The Moroccans had aggrievements of their own. The case of the Houthis was not the only example of Biden’s State Department attempting to turn the preoccupations of left-wing international relations courses in U.S. universities into policy, this time regarding the Western Sahara. As part of the Abraham Accords in which Morocco recognized Israel Donald Trump recognized Morocco’s sovereignty over the Western Sahara, a largely arid region which Portugal had ceded in 1975. Morocco, one of the few Arab states with multiparty elections and a protected Jewish population, had faced insurgencies in the region, first Marxist, more recently Iranian and Algerian backed, which had received sympathy from the American left despite being geopolitical tools of efforts by America’s foes to oust the government in Rabat. Before Biden was sworn into office, Senators pressured him to reverse the decision as did Foreign Policy magazine and Bloomberg. Although the Biden State Department finally unveiled a map of Morocco showing Western Sahara as part of the country in January of 2022, for more than a year the United States had isolated one of its historic allies.
There are some signs that the Biden Administration realizes the errors it has made and is making an attempt to quietly return to Trump’s policies. The formal recognition of Moroccan control of the Western Sahara is one. Biden’s belated efforts to contact the Gulf leaders is another. Blinken’s decision to travel to the Negev, having cancelled twice before, is perhaps the best evidence that with Russia and Ukraine at war, and global energy and food markets disrupted, even the Biden team realizes they don’t have the luxury of antagonizing everyone.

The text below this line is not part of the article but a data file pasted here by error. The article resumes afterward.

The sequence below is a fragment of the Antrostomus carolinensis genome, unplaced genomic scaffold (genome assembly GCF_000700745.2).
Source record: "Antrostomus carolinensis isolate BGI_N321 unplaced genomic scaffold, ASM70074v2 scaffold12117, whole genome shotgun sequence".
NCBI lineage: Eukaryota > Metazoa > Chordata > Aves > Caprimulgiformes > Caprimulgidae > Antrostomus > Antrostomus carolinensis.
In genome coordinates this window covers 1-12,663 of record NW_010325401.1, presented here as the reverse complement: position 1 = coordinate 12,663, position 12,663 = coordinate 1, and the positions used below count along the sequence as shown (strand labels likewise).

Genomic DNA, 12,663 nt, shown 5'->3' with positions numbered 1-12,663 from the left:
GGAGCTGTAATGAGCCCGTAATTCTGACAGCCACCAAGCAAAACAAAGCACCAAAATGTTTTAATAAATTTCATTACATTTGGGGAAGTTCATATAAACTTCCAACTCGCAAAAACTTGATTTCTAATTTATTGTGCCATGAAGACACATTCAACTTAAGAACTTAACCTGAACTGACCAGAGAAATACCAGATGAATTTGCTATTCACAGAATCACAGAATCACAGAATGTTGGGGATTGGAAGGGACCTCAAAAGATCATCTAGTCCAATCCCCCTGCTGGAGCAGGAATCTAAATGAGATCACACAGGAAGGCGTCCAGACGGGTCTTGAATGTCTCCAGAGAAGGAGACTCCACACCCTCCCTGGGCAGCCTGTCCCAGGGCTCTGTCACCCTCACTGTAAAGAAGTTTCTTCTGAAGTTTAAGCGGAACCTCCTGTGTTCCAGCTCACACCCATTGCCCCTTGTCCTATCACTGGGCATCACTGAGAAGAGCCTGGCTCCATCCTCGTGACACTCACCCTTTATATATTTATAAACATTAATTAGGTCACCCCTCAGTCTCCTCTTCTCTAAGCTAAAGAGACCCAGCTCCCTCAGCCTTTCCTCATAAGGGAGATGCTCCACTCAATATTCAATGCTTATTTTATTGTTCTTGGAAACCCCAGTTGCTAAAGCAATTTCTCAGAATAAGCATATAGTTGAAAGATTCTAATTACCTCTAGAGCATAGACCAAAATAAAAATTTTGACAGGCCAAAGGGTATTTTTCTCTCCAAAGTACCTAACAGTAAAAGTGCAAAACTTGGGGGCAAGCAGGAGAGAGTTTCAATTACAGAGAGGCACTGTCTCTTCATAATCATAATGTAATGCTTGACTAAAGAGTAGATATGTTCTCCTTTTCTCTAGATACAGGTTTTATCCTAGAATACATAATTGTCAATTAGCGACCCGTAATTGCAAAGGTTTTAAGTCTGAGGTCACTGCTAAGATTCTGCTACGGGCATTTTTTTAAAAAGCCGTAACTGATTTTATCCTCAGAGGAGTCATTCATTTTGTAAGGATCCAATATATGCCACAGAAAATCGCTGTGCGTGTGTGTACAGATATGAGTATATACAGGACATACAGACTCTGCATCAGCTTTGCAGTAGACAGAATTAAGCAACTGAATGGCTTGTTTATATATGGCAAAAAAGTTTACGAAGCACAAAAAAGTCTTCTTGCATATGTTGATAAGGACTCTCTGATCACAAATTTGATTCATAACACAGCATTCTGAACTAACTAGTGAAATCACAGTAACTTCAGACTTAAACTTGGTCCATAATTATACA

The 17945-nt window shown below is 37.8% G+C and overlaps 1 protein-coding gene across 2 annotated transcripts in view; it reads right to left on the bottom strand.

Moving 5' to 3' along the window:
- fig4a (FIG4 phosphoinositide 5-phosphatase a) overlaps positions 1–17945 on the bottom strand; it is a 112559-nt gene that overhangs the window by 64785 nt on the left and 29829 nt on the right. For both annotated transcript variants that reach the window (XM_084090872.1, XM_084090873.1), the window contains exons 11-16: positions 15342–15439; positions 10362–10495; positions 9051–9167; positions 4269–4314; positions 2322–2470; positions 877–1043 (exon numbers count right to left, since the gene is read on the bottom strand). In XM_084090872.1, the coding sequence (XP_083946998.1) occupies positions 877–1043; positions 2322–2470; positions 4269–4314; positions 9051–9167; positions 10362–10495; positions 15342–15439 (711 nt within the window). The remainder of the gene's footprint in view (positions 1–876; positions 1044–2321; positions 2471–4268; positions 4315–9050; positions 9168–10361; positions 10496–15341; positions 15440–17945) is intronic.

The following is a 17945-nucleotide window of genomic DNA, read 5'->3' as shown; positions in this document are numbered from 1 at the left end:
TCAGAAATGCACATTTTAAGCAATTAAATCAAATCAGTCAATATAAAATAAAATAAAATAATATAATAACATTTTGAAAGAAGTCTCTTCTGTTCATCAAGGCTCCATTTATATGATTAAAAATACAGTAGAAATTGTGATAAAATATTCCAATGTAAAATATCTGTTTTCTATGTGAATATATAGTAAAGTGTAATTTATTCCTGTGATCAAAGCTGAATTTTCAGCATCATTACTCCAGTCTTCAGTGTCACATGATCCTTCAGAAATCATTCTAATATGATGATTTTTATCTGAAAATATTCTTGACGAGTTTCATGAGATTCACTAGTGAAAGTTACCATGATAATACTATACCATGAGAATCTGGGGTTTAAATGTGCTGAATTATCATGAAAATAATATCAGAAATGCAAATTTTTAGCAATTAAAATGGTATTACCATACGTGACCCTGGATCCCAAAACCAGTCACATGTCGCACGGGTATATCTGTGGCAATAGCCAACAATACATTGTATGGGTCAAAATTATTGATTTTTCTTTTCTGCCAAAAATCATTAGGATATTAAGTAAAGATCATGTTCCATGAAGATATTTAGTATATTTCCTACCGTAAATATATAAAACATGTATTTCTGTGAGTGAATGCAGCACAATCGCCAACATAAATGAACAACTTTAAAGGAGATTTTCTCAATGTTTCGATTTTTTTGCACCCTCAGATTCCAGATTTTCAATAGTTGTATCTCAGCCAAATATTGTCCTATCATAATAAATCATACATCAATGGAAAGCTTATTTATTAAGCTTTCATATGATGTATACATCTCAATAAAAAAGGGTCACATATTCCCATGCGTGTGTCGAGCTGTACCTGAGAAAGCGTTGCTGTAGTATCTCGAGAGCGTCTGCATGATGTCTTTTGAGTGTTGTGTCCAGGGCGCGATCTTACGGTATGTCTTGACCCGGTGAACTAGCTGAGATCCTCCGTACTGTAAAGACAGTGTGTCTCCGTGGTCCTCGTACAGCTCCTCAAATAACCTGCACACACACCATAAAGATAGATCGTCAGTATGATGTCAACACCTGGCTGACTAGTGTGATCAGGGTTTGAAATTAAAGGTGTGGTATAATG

It remains to be seen whether this shift will move from words into deeds where it matters most, though: Iran. The renewed Iran deal was negotiated by a Russian diplomat, and Russia is demanding that the deal must include methods for Russia itself to evade sanctions. The behavior of Iran in the region, including firing missiles at the U.S. consulate in Iraq last week, shows that neither Moscow nor Tehran are acting in good faith. Yet the Biden Administration seems myopically dedicated to reviving the deal.
They should beware: the Negev powers have other options. The UAE already chose to acquire Chinese jets after Biden cut off military aid. Next year, it might not be Blinken in the dock. Xi Jinping could be the guest of honor at the 2023 Negev Security Conference.
Daniel Roman is the pen name of a frequent commentator and lecturer on foreign policy and political affairs, both nationally and internationally. He holds a Ph.D. in International Relations from the London School of Economics.